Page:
Cancer grows and spreads at night


CancerCancer grows and spreads in the body at night, shows a study, suggesting that it could be more efficient to administer certain anti-cancer drugs at night.

A hormone, generally referred to as stress hormone that keeps us alert, also suppresses the spread of cancer receptors, the findings showed.

“Cancer treatments are often administered in the daytime, just when the patient’s body is suppressing the spread of the cancer on its own,” said co-researcher Yosef Yarden from Weizmann Institute of Science in Israel.

“What we propose is not a new treatment, but rather a new treatment schedule for some of the current drugs,” Yarden added.

This finding arose out of an investigation into the relationships between different receptors in the cell.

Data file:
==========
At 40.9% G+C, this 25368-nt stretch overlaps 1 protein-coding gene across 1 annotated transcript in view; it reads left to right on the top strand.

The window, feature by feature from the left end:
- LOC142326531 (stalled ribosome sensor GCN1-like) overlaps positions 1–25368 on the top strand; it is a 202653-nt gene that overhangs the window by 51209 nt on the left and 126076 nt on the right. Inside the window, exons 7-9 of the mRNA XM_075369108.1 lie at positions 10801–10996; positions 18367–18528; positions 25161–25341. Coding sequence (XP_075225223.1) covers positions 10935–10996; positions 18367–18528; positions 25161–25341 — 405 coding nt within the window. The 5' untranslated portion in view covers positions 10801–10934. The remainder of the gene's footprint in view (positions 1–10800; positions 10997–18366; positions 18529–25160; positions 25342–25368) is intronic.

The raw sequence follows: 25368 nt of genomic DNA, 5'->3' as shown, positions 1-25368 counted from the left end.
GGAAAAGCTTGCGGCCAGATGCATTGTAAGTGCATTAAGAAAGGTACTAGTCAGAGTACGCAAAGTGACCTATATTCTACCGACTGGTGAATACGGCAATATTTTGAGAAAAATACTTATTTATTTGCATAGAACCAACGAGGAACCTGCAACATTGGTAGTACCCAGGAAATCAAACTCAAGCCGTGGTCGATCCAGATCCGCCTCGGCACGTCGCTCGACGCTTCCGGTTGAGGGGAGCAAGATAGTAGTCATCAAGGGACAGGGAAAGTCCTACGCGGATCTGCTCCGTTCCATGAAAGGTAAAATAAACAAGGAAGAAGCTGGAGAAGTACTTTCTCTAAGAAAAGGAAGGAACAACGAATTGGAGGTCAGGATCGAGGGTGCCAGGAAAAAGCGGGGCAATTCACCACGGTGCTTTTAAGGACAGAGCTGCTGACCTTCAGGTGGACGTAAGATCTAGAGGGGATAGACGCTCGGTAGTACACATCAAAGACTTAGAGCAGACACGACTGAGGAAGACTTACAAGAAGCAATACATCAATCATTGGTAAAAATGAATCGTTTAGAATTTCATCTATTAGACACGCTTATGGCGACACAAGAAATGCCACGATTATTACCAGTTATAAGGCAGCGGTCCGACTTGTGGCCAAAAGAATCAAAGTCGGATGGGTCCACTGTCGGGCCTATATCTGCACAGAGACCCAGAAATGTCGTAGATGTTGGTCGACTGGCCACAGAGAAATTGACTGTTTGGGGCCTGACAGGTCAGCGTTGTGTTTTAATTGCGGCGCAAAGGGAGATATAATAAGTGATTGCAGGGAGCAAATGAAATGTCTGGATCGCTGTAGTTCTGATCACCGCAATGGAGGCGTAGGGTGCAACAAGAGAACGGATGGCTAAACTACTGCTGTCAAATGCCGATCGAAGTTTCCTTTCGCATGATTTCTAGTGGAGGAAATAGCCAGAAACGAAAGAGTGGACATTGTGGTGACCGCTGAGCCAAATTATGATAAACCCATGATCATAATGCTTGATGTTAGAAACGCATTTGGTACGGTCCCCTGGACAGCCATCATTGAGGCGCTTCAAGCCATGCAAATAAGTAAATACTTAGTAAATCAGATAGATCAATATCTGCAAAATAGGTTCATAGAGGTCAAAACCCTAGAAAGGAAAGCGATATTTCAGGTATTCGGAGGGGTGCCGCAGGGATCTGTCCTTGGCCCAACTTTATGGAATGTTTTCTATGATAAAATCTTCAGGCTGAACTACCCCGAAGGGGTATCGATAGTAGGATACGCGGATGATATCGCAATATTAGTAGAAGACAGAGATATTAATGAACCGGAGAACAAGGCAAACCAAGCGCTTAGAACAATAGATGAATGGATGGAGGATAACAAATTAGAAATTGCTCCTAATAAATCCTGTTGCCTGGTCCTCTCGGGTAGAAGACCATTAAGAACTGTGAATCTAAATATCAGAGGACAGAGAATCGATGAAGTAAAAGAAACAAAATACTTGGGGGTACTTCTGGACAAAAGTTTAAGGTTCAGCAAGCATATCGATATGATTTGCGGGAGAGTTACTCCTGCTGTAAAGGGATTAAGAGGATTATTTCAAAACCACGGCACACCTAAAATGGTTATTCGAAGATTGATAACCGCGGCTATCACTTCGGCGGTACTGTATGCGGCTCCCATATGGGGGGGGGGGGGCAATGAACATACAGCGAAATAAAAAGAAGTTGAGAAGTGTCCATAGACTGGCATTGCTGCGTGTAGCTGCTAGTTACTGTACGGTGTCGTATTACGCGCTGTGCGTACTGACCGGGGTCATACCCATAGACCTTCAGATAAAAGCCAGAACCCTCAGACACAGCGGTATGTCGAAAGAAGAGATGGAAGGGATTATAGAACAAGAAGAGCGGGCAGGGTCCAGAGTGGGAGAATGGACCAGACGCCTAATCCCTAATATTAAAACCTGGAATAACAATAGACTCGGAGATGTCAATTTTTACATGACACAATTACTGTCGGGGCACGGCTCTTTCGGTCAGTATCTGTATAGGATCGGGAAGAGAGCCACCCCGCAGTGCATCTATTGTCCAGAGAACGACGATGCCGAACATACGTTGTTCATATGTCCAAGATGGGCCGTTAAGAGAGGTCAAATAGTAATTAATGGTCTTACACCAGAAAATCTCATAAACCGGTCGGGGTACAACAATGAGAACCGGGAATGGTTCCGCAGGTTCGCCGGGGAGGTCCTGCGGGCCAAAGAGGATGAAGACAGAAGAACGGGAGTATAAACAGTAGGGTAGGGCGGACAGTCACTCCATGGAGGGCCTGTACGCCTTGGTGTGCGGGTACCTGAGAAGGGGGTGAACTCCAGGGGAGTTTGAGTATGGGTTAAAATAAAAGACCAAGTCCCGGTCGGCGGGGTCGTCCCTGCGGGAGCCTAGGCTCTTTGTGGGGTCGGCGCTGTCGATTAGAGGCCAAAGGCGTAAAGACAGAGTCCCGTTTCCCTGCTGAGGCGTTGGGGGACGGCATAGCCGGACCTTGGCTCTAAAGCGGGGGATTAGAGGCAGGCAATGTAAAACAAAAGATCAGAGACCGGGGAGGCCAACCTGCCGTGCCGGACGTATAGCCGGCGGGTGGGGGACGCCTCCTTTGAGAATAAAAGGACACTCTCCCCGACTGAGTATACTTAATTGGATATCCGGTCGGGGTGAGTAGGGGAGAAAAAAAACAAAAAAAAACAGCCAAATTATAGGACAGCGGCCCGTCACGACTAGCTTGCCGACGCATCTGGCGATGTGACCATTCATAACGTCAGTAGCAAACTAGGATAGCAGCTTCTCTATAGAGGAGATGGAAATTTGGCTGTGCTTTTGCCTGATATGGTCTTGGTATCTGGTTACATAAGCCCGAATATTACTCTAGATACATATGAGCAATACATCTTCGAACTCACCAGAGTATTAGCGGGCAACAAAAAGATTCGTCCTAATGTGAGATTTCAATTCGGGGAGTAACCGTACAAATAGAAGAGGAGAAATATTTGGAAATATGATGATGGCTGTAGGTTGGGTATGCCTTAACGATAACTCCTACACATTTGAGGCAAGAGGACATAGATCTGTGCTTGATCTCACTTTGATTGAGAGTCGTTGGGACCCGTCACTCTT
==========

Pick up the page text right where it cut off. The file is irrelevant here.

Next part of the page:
The receptors – protein molecules on the cell’s surface or within cells – take in biochemical messages secreted by other cells and pass them on into the cell’s interior.

The scientists focused on two particular receptors.

The first, the epidermal growth factor receptor, EGFR, promotes the growth and migration of cells, including cancer cells.

The second binds to a steroid hormone called a glucocorticoid (GC).

Glucocorticoids play a role in maintaining the body’s energy levels during the day, as well as the metabolic exchange of materials.

Cell migration – the activity promoted by the EGF receptor – is much more active during sleep and quiescent during waking hours, the study conducted in mice showed.

The findings were published in the journal Nature Communications.


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